Crossword Puzzles, Memory Games, Sudoku…New Research Suggests a Better Method to Improving your Brain Health!

Have you ever walked into a room and forgot what brought you in there? Or how about mid-conversation, forgetting what your point to the story was? It happens to all of us! But what do we do about it? New research suggests EXERCISE is the best medicine for improving brain health!

Have you always been an avid exerciser? Turns out, your brain will thank you later. It is now strongly recommended to start exercising regularly early in your life to prevent dementia in your later years. Wait a minute, later years? Does that mean it’s too late? Absolutely not, it’s never too late to start – exercise is the best medicine!

Exercise helps the brain by…

  • Improving memory
  • Increasing blood and oxygen flow to the brain.
  • Improving learning rate (German researchers found that the learning rate in people improved by 20% after exercise)
  • Preventing Alzheimer’s and Parkinson’s disease (Aerobic exercise reinforces neural connections by the number of dendrite connections between neurons, making a denser network) Ok so…what does that mean? It helps the brain process and store information better!

Does this mean exercise helps with depression too? Absolutely!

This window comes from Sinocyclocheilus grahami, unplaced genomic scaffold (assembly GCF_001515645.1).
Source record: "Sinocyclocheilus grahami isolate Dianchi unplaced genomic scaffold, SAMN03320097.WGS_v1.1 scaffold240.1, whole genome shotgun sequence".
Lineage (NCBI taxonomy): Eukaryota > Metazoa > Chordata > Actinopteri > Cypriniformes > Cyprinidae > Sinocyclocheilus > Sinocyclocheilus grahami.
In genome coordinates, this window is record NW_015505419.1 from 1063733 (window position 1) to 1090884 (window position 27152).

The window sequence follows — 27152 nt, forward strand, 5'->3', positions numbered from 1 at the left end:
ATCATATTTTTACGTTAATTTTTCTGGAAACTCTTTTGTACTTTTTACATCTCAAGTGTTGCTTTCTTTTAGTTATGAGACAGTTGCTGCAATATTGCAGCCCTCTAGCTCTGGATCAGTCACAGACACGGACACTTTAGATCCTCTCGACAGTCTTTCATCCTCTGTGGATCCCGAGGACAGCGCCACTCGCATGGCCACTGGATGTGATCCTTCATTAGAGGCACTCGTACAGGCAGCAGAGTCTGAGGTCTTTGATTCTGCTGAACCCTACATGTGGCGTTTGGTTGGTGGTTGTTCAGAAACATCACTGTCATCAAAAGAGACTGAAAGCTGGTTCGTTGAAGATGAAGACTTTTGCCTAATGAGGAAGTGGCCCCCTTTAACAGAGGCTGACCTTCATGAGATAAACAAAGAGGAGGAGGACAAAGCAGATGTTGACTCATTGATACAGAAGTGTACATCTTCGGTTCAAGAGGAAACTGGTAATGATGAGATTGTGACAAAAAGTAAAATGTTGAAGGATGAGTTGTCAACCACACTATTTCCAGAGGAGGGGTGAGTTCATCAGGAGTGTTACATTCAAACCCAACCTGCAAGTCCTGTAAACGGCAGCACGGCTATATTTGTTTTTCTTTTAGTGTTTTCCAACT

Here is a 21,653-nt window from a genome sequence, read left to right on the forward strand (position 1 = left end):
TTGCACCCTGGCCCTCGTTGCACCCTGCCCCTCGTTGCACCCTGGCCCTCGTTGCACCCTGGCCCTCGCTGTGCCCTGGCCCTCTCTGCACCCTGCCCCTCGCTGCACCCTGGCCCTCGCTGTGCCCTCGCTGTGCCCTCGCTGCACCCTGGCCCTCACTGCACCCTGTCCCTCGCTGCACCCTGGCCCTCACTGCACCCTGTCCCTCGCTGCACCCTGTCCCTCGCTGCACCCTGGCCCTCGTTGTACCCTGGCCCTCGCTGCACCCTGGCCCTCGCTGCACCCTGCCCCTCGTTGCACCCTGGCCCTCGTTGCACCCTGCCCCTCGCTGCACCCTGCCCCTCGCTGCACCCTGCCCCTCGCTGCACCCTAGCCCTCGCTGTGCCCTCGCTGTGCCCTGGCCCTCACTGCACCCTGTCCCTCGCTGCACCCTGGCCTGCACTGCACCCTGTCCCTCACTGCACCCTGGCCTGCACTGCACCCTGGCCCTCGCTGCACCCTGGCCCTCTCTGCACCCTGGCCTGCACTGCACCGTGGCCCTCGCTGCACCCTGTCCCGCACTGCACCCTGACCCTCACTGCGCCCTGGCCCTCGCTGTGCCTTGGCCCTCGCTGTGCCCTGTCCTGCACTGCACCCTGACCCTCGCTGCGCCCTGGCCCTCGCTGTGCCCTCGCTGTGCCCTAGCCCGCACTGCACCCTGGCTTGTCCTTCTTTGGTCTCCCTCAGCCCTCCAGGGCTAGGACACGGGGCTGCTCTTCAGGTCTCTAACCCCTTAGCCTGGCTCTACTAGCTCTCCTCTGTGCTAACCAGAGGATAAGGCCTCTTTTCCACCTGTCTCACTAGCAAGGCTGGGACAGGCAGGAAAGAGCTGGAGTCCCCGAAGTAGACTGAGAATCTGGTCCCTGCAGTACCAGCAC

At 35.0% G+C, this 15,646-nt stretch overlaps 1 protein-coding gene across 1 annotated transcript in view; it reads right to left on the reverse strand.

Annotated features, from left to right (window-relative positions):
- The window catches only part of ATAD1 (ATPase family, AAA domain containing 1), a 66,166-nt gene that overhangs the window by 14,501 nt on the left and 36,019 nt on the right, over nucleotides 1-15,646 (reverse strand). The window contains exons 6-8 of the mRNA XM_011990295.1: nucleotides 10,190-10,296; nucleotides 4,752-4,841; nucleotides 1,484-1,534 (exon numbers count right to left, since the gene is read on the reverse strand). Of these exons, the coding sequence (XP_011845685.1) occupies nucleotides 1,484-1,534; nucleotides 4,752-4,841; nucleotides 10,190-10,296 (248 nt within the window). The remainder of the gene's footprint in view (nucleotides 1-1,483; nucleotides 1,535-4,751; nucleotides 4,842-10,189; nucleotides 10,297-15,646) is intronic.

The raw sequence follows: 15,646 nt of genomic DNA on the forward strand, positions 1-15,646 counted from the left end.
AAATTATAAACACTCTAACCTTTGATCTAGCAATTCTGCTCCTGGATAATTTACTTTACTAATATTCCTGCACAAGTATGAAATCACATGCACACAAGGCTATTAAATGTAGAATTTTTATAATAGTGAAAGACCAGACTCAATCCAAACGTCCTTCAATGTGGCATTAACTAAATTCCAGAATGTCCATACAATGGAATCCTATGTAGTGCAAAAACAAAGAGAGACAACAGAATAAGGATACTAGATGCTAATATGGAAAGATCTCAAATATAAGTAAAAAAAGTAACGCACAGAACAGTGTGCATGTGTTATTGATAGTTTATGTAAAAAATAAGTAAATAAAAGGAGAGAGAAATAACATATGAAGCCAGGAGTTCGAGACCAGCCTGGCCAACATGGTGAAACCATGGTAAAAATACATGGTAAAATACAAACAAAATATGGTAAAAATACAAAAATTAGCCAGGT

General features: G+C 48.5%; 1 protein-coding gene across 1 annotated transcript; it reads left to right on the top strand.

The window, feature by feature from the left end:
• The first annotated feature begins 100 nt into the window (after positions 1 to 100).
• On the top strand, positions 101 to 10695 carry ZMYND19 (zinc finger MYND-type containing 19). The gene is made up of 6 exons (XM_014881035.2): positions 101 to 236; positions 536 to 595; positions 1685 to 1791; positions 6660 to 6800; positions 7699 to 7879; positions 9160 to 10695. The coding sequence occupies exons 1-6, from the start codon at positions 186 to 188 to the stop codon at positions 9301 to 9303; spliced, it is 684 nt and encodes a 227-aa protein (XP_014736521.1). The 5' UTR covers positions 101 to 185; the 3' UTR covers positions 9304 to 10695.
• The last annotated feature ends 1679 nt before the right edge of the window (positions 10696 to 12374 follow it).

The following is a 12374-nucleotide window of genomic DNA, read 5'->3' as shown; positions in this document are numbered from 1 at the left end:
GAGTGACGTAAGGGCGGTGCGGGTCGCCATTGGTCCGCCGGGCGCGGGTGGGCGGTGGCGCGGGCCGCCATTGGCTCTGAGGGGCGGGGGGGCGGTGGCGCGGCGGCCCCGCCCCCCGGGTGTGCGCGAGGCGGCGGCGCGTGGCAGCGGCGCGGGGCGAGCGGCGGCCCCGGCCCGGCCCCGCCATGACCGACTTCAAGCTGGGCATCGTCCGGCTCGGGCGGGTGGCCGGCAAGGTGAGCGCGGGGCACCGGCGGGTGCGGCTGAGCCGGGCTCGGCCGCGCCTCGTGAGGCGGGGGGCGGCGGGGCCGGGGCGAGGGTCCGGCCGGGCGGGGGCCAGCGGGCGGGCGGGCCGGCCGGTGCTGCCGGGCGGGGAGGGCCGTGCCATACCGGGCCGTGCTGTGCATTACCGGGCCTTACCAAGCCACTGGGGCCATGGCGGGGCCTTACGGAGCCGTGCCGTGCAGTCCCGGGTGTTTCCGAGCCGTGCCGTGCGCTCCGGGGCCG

Exercise increases chemicals in the brain that help cognition, such as dopamine, glutamate, norepinephrine and serotonin. Depression is related to low levels of certain neurotransmitters like serotonin and norepinephrine. Exercise stimulates the sympathetic nervous system which increases concentrations of these neurotransmitters.

What do those chemicals do?

  • Norepinephrine
    • Increases attention, promotes vigilance, pleasure and retrieval of memory.
  • Dopamine
    • Improves motivation, motor control and reward.
  • Serotonin
    • Thought to be a contributor to feelings of well-being and happiness, regulation of mood, appetite and sleep. Serotonin also has some cognitive functions, including memory and learning.
  • Glutamate
    • Memory creation and management, messaging for body movement and thought process.

Feeling like you have “brain fog” or feeling lethargic at work? Try getting up for 5-10 minutes – your brain just may need to be stimulated!

About Kristin Eannotti, M.S.

MS in Exercise Science and Nutrition
This entry was posted in Medical News. Bookmark the permalink.

Leave a Reply

Fill in your details below or click an icon to log in:

WordPress.com Logo

You are commenting using your WordPress.com account. Log Out / Change )

Twitter picture

You are commenting using your Twitter account. Log Out / Change )

Facebook photo

You are commenting using your Facebook account. Log Out / Change )

Google+ photo

You are commenting using your Google+ account. Log Out / Change )

Connecting to %s